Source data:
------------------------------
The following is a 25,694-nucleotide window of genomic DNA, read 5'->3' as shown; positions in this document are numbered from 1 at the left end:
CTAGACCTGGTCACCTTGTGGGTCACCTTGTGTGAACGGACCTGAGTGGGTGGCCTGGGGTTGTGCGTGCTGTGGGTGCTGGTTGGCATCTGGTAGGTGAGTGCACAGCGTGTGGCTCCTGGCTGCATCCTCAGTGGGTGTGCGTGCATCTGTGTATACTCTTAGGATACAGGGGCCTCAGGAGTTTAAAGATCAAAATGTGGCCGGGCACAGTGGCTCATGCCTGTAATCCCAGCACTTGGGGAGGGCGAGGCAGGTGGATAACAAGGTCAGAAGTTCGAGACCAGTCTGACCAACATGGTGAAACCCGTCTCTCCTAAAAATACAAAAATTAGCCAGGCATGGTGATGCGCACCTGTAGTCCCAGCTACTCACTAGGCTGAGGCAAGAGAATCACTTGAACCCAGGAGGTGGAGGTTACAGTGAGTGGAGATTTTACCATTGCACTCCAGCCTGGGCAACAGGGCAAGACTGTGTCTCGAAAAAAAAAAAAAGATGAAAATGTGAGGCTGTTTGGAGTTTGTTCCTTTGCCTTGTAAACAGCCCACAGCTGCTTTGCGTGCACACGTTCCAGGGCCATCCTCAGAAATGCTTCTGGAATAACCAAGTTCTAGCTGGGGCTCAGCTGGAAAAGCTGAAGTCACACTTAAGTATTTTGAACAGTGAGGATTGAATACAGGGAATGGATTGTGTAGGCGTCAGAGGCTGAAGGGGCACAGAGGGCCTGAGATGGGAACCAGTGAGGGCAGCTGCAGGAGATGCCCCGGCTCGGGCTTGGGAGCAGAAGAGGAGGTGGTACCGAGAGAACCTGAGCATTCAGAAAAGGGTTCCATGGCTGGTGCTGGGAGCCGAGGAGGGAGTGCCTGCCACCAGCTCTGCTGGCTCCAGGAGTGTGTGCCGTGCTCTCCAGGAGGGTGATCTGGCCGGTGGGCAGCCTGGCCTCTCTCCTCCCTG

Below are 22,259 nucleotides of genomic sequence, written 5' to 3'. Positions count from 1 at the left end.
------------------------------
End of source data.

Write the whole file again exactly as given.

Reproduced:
The following is a 25,694-nucleotide window of genomic DNA, read 5'->3' as shown; positions in this document are numbered from 1 at the left end:
CTAGACCTGGTCACCTTGTGGGTCACCTTGTGTGAACGGACCTGAGTGGGTGGCCTGGGGTTGTGCGTGCTGTGGGTGCTGGTTGGCATCTGGTAGGTGAGTGCACAGCGTGTGGCTCCTGGCTGCATCCTCAGTGGGTGTGCGTGCATCTGTGTATACTCTTAGGATACAGGGGCCTCAGGAGTTTAAAGATCAAAATGTGGCCGGGCACAGTGGCTCATGCCTGTAATCCCAGCACTTGGGGAGGGCGAGGCAGGTGGATAACAAGGTCAGAAGTTCGAGACCAGTCTGACCAACATGGTGAAACCCGTCTCTCCTAAAAATACAAAAATTAGCCAGGCATGGTGATGCGCACCTGTAGTCCCAGCTACTCACTAGGCTGAGGCAAGAGAATCACTTGAACCCAGGAGGTGGAGGTTACAGTGAGTGGAGATTTTACCATTGCACTCCAGCCTGGGCAACAGGGCAAGACTGTGTCTCGAAAAAAAAAAAAAGATGAAAATGTGAGGCTGTTTGGAGTTTGTTCCTTTGCCTTGTAAACAGCCCACAGCTGCTTTGCGTGCACACGTTCCAGGGCCATCCTCAGAAATGCTTCTGGAATAACCAAGTTCTAGCTGGGGCTCAGCTGGAAAAGCTGAAGTCACACTTAAGTATTTTGAACAGTGAGGATTGAATACAGGGAATGGATTGTGTAGGCGTCAGAGGCTGAAGGGGCACAGAGGGCCTGAGATGGGAACCAGTGAGGGCAGCTGCAGGAGATGCCCCGGCTCGGGCTTGGGAGCAGAAGAGGAGGTGGTACCGAGAGAACCTGAGCATTCAGAAAAGGGTTCCATGGCTGGTGCTGGGAGCCGAGGAGGGAGTGCCTGCCACCAGCTCTGCTGGCTCCAGGAGTGTGTGCCGTGCTCTCCAGGAGGGTGATCTGGCCGGTGGGCAGCCTGGCCTCTCTCCTCCCTG

Below are 22,259 nucleotides of genomic sequence, written 5' to 3'. Positions count from 1 at the left end.